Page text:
The Hellish Reality of Amazon’s Human Resources Department

Amazon’s HR department is a hellscape where automated systems arbitrarily cut off benefits and fire workers, leaving an alarming number penniless and literally suicidal. And the company simply doesn’t seem to care.

An Amazon Hub facility in Mesa, Arizona. (Courtney Pedroza / Bloomberg via Getty Images)

It’s no secret that Amazon’s human resources operation is a disaster. Tales of the patchwork system shutting off workers’ disability benefits without notice or automatically firing those on approved leaves for taking too much unpaid time off (UPT) circulate widely among the company’s million-strong workforce in the United States.

“I got so many calls from warehouse employees who were on disability leave and then were terminated,” says one woman who recently worked in Amazon’s HR department, as part of the Employee Resource Center, for roughly a year — she requested anonymity to speak freely about the department’s internal workings. Here’s how she describes her former job:

I’m on the phones for thirteen hours a day, and it’s back-to-back calls. People are calling, crying, screaming, cursing me out, suicidal. On my second day, I had a caller who was suicidal and threatening to kill himself.

The former employee says that she did such a good job defusing that situation on her second day, thanks to prior training from the National Alliance on Mental Health, that her boss had her help create an internal resource for the department on how to handle suicidal callers, as there were so many of them.

“Those calls were, ‘Yes, I’ve been terminated. I was receiving benefits and I can’t pay my mortgage, I can’t pay my bills. I can’t get a hold of anyone. They won’t even let me into the building. I can’t speak to anybody. What do I do? Nobody’s getting back to me,’” she recounts.

The problem, she says, stems from a disconnect among Amazon’s internal systems and a lack of communication across the company. She and her coworkers might be able to see in their internal system that a worker is on a leave, but the HR team at the warehouse might not, resulting in termination. Frequently, employees like herself were forbidden from giving warehouse workers their case manager’s information, leaving many of them without benefits or a job, and with no further means of recourse.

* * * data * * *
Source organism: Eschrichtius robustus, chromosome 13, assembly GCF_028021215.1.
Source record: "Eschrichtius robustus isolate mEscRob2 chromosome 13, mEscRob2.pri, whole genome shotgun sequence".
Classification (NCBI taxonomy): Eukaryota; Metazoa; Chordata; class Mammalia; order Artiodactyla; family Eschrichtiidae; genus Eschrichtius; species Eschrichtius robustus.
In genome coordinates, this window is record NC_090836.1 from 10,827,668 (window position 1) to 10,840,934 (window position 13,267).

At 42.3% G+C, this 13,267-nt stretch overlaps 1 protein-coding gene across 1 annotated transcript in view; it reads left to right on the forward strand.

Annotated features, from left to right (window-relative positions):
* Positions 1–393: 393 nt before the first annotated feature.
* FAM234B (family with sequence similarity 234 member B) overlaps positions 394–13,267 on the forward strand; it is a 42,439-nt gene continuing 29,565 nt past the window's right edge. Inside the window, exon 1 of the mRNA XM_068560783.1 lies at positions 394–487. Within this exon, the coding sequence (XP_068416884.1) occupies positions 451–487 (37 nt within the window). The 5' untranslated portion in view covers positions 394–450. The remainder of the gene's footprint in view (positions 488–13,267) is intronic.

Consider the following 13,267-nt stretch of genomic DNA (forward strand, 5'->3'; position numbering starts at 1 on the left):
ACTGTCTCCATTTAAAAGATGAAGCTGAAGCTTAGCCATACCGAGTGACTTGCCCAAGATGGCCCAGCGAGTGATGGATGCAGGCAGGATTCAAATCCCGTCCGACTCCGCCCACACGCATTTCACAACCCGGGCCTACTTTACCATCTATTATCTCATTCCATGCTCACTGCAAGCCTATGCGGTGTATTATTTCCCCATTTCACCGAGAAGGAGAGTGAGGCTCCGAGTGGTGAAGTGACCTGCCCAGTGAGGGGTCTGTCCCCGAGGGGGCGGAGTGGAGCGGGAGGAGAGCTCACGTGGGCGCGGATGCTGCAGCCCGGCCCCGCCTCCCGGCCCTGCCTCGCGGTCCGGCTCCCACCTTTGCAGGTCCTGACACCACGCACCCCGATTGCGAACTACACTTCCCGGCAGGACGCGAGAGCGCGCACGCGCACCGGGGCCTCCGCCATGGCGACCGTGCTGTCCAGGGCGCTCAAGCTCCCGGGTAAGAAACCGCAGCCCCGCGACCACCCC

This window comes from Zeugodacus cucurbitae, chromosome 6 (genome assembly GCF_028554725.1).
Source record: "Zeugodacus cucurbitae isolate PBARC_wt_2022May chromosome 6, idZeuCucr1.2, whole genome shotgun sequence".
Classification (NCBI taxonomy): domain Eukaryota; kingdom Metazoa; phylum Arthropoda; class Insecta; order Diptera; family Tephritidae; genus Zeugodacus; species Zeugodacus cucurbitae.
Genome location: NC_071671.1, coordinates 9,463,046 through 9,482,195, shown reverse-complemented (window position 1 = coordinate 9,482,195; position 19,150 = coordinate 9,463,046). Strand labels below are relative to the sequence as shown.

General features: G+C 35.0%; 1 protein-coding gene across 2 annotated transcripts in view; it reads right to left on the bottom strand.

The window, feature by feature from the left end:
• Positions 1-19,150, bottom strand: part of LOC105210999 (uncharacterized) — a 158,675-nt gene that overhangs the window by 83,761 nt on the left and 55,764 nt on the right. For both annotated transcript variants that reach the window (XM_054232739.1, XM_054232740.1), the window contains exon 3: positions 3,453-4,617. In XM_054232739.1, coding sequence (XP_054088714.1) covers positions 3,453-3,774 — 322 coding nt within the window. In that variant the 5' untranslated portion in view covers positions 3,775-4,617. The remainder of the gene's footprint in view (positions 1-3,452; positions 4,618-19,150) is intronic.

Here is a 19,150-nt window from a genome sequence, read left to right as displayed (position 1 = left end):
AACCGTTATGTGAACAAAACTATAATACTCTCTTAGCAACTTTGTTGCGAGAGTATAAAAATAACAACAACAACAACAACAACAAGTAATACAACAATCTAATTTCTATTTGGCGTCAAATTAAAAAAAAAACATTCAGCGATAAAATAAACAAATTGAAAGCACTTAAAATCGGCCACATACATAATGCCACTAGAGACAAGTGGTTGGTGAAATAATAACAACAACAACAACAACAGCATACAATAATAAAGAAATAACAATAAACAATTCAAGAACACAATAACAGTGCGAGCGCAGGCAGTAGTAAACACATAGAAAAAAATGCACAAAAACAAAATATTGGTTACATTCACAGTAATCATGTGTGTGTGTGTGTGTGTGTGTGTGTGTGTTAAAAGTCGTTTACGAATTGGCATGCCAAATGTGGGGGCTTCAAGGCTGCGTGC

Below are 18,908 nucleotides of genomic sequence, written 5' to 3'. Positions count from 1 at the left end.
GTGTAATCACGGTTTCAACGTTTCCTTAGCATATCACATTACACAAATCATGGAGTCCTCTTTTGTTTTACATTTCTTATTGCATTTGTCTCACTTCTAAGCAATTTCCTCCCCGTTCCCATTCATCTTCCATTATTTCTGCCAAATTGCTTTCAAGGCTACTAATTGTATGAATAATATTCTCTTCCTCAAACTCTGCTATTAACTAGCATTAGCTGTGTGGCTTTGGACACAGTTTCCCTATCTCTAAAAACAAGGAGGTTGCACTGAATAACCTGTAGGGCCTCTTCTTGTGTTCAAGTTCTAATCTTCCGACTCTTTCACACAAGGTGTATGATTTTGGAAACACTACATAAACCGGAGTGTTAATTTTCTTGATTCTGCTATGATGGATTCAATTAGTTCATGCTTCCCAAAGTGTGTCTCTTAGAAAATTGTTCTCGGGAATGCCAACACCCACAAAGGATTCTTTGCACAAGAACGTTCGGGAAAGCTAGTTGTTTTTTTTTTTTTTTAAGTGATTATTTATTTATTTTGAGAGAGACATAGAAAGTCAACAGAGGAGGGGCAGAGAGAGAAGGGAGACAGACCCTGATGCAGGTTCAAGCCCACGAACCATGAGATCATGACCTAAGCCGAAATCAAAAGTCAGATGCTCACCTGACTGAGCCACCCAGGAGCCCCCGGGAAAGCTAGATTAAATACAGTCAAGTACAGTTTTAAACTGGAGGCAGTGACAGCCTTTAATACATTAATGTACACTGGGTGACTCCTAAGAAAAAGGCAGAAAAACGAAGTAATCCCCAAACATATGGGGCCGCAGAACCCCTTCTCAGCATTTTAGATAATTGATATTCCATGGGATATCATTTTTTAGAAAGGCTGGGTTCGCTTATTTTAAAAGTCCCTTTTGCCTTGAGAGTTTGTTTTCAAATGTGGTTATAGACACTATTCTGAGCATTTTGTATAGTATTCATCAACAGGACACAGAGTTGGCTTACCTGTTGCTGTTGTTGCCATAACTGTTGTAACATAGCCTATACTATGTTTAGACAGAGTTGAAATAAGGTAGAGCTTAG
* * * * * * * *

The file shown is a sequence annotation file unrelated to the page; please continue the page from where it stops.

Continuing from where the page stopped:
The extent of the problem is well-documented. Here’s a sampling of what the New York Times found in its reporting on the problems: workers at as many as a hundred eighty Amazon warehouses were paid incorrectly for more than a year, with an internal report finding that Amazon “had been shortchanging new parents, patients dealing with medical crises and other vulnerable workers on leave”; attendance software frequently marks people as no-shows and fires them accordingly, even when they are on medical leave; workers cannot access their case managers, and spend the entirety of their meager break time waiting to speak to HR, often in vain; countless workers never receive incorrectly docked pay, nor gain reinstatement after being mistakenly fired.

HR employees themselves have sued Amazon, alleging discrimination inside the department. Those who staff the company’s back offices, in Costa Rica and India, have described the system as failing, leaving them faced with “insurmountable tasks,” as Dangelo Padilla, a Costa Rican case manager, told the Times. During the pandemic, the company’s faulty systems left HR employees scrambling to manually handle flooded inboxes and input approved leaves. Padilla said that he saw situations every day of “people getting UPT deducted for no reason, people being terminated for no reasons.”

In the case of the former HR employee who spoke to Jacobin, her high performance quickly led to assignments on “stretch projects,” extra tasks without any extra pay — she made just over $20 an hour at the time. This new role required her to work as early as 4 AM to as late as 10 PM, seven days a week. Being taken off the phones was seen as a reward in itself within the department, given the grueling nature of the phone calls, but the demands of the job were untenable. Before long, she found herself on the other end of the HR system, filing for a mental health leave.

“After speaking to my therapist and my primary care physician, they both told me, ‘Do not go back to Amazon, or you will die,’” she says. “At the time, I would go days without eating, because I had to keep working.”

After being approved for leave, she, too, faced the same problems as the warehouse workers whose calls she had so recently answered.

“A few days after my leave began, the company sent me an email saying, ‘We don’t know what’s going on. This is a no call, no show. This is job abandonment.’” Even after sending extensive evidence of having followed the leave process, the problem was only resolved when she contacted her “boss’s boss’s boss.”

“He was the only person that cared to get back to me right away and say, ‘I’m going to figure this out, I’m sorry.’ And after that, they never talked to me again, which was great.”

She began looking for a new job while on leave, and has since found one.

Before ending our interview, I asked her what she thinks of unions — specifically, at Amazon.

“I’m supposed to say that unions are terrible,’ she responded, a nod to HR’s so-frequent role as an anti-union wedge, with employees like herself presented as the reason workers don’t need to unionize. “But it was very unfortunate that [the unionization drive in Bessemer, Alabama] didn’t succeed. I’m very pro-workers’ rights and pro-union.”